Dry Eye Causes & Symptoms
Dry eyes may occur when your tears are unable to provide sufficient lubrication to your eyes. This condition may take place if your eyes are not producing tears in sufficient volume, or if the produced tears are of a poor quality. It is best to see an eye surgeon if have persistent symptoms of dry eyes, including tired, irritated, red,or painful eyes.
Tear Ducts and Tear Glands
Lack of adequate production of tears is the key cause behind dry eyes. Your tears are a complex blend of water, mucus, and fatty oils. This combination helps keep the eye surface clear and smooth, and it also provides protection to the eyes against infection.
In some cases, the tear production may not have reduced, but the tear evaporation may have increased, or there could be an imbalance in the composition of tears. These issues may also cause dry eyes.
Why Tear Production May Reduce?
When lack of adequate production of tears causes dry eyes, the condition is clinically known as kerato-conjunctivitis sicca. Common causes of this condition include:
- Aging effects
- Some types of health conditions, such as rheumatoid arthritis, diabetes, scleroderma, lupus, thyroid disorders, Sjogren’s syndrome, and deficiency of vitamin A
- Some types of medications, such as decongestants, antihistamines, antidepressants, hormone replacement therapy, and drugs for acne, hypertension,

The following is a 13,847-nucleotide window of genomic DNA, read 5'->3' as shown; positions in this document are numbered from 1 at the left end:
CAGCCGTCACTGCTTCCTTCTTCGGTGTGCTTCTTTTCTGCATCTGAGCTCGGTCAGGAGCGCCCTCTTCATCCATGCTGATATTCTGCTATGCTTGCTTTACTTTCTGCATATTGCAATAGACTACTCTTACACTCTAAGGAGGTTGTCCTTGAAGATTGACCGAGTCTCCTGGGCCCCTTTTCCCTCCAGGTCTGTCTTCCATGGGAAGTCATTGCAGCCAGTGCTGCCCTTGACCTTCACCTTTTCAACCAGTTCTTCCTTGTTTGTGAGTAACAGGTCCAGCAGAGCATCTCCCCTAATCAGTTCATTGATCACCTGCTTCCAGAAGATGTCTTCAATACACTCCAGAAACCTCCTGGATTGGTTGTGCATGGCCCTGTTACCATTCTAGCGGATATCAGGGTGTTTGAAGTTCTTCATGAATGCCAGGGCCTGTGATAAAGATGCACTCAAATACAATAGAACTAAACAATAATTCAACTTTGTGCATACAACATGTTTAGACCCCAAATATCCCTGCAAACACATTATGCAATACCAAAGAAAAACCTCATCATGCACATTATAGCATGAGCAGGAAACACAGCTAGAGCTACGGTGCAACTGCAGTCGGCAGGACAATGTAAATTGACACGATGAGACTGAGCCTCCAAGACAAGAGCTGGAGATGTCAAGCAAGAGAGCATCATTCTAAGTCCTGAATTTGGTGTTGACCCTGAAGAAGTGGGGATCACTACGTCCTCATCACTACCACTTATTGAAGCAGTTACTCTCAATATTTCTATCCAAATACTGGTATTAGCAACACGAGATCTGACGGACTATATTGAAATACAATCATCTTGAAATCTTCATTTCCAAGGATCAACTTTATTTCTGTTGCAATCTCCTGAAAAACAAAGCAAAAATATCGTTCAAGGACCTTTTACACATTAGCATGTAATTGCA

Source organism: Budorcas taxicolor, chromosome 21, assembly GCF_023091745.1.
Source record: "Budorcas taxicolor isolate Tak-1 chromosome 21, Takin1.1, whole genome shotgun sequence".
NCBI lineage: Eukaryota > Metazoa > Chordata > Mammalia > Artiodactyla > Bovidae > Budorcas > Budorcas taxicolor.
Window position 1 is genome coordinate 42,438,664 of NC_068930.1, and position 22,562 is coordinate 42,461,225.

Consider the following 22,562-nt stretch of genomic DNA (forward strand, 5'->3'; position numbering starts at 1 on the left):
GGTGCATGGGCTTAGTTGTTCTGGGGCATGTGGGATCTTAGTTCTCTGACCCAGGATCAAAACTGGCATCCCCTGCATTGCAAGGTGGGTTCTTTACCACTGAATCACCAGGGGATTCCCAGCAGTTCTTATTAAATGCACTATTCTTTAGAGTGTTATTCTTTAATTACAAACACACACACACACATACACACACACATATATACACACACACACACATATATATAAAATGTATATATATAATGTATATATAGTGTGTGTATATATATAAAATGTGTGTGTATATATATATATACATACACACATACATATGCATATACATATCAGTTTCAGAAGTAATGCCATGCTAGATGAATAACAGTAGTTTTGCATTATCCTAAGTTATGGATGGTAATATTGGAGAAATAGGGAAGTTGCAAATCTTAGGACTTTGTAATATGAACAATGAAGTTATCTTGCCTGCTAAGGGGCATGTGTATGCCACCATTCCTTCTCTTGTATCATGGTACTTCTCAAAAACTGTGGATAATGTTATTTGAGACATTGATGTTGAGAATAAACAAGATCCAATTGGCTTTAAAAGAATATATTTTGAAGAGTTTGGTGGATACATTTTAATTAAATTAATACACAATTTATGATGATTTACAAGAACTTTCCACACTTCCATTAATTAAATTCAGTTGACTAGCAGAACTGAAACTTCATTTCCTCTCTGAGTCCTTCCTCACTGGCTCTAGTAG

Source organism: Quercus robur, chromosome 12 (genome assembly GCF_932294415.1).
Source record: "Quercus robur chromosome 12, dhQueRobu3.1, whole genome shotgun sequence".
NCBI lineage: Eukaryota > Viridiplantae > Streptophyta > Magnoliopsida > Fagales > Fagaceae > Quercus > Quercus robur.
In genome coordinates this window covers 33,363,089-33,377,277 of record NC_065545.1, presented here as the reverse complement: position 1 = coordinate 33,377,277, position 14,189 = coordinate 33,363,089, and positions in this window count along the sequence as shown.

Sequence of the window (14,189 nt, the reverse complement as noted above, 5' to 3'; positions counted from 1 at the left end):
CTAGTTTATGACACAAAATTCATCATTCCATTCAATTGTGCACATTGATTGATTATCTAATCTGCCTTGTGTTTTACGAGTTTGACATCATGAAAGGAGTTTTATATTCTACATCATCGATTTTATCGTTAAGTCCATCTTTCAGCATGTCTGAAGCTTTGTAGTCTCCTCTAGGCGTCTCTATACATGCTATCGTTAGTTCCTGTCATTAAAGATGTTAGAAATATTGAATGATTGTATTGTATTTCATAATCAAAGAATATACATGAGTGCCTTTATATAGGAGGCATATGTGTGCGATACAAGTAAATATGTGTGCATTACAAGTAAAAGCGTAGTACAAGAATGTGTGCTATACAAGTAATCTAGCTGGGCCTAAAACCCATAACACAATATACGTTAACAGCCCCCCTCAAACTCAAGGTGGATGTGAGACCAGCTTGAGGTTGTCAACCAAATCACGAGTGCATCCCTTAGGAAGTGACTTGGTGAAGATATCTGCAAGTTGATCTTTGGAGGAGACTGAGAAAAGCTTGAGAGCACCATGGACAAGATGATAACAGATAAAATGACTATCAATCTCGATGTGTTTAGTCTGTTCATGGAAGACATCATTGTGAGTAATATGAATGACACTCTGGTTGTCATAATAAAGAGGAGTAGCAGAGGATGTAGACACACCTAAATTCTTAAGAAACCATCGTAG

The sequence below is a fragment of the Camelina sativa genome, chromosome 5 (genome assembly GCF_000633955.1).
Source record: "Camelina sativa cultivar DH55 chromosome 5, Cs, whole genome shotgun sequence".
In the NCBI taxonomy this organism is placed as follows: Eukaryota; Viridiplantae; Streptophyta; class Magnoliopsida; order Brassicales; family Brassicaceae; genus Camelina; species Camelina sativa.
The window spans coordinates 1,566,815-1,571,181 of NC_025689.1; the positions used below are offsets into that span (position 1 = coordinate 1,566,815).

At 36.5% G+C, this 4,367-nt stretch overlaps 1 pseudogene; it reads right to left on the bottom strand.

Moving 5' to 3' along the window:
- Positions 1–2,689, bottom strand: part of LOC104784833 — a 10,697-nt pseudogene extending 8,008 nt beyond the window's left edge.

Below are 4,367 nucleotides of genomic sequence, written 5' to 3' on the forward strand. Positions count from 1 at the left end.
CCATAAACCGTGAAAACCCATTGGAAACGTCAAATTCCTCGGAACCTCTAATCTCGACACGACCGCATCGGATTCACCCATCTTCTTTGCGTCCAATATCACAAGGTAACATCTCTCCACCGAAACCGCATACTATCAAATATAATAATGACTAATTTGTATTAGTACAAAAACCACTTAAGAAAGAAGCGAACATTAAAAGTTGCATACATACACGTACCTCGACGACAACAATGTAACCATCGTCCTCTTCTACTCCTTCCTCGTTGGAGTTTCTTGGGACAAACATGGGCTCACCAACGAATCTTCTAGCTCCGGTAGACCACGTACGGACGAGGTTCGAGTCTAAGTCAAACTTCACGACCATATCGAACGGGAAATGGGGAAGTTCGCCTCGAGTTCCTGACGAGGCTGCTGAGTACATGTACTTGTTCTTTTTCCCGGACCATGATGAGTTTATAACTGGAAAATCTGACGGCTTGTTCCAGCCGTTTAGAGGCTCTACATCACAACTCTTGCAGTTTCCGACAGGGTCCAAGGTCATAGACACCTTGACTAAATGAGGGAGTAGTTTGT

- Parkinson’s disease, and birth control
- Laser eye surgery (resulting in temporary dry eye symptoms)
- Damage to the tear glands due to radiation or inflammation
Why Tear Evaporation May Increase?
- Dry air, wind, or smoke
- Infrequent blinking, which usually occurs when you are using the eyes with concentration for prolonged periods, such as when working on a computer, reading, or driving
- Eyelid problems, such as entropion (inward turning of the eyelids) or ectropion (outward turning of the eyelids)
Why the Tear Composition May be Imbalanced?
The tear film is made up of three layers: water, mucus and oil. If any of these layers develops a problem, it can cause dry eye. For instance, the oil film produced by the glands on the border of the eyelids may get clogged. This may occur more commonly in people whose eyelid edges are inflamed (blepharitis), or they suffer from skin disorders such as rosacea.
Dry Eye Risk Factors
The following factors increase your risk of developing dry eyes:
- Over 50 years of age: Dry eyes are more common after 50 because tear production gradually diminishes as you age.
- Female gender: Women are more commonly affected by dry eyes, particularly when they undergo hormonal changes.
- Vitamin A deficiency: People who eat a diet that is low in vitamin A may have a higher risk of developing dry eyes.
- Regular use of contact lenses